After a handful of delays, the Orbiting Carbon-2 Satellite has achieved an initial orbit of 429 miles. The CO2 monitoring satellite lit up the night sky when it launched just before 3 a.m. local time from Vandenberg Air Force Base, California.
Orbiting Carbon-2’s mission? To measure carbon dioxide levels in Earth’s atmosphere 24 times a second. This data will give scientists a better understanding of carbon dioxide’s role in climate change.
“With the launch of this spacecraft, decision-makers and scientists will get a much better idea of the role of carbon dioxide in climate change, as OCO-2 measures this greenhouse gas globally and provides incredibly new insights into where and how carbon dioxide is moving into, and then out of, the atmosphere,” Betsy Edwards, OCO-2 program executive at NASA headquarters in Washington, D.C., said during a pre-launch press briefing on Sunday.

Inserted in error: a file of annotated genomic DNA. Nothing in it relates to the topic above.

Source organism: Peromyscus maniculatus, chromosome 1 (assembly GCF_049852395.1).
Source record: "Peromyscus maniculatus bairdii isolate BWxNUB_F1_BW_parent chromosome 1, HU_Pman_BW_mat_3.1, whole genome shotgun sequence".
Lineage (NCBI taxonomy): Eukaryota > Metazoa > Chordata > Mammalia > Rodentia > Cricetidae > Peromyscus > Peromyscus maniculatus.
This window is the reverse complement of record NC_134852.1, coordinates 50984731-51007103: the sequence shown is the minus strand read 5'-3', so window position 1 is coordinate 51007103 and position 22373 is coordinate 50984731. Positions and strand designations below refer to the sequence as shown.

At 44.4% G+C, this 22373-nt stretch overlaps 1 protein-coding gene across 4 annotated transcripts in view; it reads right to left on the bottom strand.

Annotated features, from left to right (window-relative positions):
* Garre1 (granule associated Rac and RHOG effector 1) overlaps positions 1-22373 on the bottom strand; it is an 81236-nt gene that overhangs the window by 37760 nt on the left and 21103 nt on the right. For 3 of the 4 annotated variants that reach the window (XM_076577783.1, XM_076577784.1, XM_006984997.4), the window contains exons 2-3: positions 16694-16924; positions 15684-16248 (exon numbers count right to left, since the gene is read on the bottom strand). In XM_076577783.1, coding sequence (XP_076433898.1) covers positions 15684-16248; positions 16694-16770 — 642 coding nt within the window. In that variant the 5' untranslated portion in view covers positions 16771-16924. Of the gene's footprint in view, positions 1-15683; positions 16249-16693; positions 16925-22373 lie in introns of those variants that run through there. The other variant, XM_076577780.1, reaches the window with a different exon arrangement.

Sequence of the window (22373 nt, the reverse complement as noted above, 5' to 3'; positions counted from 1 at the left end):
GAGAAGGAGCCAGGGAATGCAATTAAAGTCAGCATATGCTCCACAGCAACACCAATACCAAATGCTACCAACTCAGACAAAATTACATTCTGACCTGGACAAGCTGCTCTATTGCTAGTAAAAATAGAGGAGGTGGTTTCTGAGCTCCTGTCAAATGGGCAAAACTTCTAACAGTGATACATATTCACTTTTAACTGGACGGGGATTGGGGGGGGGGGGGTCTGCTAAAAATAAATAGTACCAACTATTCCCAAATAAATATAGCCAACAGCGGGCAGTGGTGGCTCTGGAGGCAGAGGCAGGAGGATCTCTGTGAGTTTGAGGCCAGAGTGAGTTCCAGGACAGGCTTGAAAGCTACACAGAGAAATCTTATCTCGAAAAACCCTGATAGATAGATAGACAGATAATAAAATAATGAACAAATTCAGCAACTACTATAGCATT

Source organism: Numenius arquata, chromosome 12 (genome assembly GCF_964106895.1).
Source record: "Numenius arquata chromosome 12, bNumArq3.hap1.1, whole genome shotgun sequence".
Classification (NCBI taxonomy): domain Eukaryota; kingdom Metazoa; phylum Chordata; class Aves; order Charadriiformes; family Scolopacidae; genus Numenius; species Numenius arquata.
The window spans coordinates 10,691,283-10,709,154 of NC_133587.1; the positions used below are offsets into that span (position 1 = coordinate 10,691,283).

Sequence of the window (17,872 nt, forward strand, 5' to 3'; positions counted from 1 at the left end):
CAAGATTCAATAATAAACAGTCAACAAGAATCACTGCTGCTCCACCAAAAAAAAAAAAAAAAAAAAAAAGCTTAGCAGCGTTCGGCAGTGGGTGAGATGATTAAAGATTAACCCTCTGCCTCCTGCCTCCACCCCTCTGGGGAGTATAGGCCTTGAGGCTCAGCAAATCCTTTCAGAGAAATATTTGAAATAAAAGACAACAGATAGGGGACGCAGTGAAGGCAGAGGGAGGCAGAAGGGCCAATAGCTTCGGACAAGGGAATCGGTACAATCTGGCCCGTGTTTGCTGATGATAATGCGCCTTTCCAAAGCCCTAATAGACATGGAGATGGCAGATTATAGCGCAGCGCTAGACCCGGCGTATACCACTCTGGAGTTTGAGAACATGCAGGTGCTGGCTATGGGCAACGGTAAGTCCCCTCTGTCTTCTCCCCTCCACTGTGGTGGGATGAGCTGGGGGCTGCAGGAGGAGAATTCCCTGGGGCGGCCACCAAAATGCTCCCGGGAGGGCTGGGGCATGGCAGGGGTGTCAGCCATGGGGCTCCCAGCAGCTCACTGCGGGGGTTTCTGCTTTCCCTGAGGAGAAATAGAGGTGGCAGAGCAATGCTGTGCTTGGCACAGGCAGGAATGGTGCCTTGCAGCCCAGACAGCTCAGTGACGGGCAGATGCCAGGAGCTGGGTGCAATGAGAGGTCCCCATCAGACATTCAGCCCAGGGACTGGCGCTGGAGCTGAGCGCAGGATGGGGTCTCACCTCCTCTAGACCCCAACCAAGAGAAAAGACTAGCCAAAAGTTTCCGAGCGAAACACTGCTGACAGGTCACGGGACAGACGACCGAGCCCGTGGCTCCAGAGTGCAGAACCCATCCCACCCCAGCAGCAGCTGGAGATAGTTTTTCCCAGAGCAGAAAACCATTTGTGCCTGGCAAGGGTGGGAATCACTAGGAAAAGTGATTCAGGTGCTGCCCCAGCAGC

This morning’s launch went off without a hitch. It was described as “a perfect ride into space” by OCO-2 Project Manager Ralph Basilio at a post-launch press conference.
Basilio said all systems were functioning on the OCO-2. Solar arrays deployed correctly, communications were established and first checks show a healthy satellite. Good news for the team who saw failure in 2009 when the satellite failed to reach orbit and plummeted back to Earth. That failure was due to a malfunction with the Taurus XL rocket. Today’s launch was on the back of a United Launch Alliance Delta II rocket.
When can we expect useful data from the OCO-2? Initial checks will take about two weeks before the satellite is moved to its final, operational orbit. After that, instrument checks will take place. Basilio expects data production to start sometime in early 2015. The OCO-2 is expected to remain in orbit for at least two years.
The data the OCO-2 collects will be used to generate maps of carbon dioxide emissions. This will give scientists a better handle on where carbon dioxide builds up and how long-term weather events such as droughts affect emissions.